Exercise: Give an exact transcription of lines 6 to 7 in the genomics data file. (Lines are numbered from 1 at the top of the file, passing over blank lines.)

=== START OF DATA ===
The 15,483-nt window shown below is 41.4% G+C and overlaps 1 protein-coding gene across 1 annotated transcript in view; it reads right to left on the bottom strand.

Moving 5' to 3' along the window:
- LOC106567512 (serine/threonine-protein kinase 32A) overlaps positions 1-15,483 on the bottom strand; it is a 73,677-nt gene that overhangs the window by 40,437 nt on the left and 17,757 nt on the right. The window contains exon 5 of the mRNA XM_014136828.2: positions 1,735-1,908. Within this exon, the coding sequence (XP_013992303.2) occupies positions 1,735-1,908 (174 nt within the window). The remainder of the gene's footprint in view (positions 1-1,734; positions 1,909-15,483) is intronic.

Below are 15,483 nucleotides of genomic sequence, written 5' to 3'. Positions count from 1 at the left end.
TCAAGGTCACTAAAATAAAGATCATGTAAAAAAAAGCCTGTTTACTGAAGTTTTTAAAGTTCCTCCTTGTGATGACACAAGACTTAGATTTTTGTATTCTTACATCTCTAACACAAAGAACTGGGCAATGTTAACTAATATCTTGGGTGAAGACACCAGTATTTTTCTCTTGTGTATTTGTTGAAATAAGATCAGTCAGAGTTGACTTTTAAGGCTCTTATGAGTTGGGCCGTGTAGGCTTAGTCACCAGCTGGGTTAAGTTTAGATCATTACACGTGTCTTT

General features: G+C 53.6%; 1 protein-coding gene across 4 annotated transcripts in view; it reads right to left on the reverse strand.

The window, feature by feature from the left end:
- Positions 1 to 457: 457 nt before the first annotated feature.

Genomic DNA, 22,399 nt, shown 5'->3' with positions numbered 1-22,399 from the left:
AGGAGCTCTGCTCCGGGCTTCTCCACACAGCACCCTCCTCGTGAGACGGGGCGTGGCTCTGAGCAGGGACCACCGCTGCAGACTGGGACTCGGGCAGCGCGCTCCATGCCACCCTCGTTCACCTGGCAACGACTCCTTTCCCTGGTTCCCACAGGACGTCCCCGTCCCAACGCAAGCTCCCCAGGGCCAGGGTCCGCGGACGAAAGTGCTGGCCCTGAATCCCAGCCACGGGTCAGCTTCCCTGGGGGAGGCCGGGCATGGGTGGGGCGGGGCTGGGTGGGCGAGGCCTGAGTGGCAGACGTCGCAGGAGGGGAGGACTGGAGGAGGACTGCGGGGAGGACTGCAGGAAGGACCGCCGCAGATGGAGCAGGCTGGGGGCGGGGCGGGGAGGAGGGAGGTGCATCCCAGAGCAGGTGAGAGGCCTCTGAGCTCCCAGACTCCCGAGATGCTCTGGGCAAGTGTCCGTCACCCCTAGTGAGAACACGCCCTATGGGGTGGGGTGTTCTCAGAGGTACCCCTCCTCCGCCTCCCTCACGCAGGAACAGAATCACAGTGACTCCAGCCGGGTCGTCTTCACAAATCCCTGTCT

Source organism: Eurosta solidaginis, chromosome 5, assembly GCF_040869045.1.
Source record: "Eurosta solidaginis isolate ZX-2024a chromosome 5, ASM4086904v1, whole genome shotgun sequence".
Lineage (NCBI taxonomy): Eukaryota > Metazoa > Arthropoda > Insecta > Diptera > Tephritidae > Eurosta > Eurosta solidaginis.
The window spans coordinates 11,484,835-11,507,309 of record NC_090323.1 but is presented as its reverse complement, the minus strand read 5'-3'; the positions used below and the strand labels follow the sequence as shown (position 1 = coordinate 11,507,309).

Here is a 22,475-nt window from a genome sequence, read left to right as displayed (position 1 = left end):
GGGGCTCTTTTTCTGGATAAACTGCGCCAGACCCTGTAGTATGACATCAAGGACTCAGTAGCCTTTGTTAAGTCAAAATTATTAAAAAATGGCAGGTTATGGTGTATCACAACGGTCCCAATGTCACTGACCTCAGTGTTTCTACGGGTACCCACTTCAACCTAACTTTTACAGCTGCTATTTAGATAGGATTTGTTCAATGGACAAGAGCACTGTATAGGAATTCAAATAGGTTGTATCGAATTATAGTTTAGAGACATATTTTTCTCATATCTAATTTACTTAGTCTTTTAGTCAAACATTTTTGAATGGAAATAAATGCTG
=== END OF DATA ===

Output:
General features: G+C 53.6%; 1 protein-coding gene across 4 annotated transcripts in view; it reads right to left on the reverse strand.

The window, feature by feature from the left end: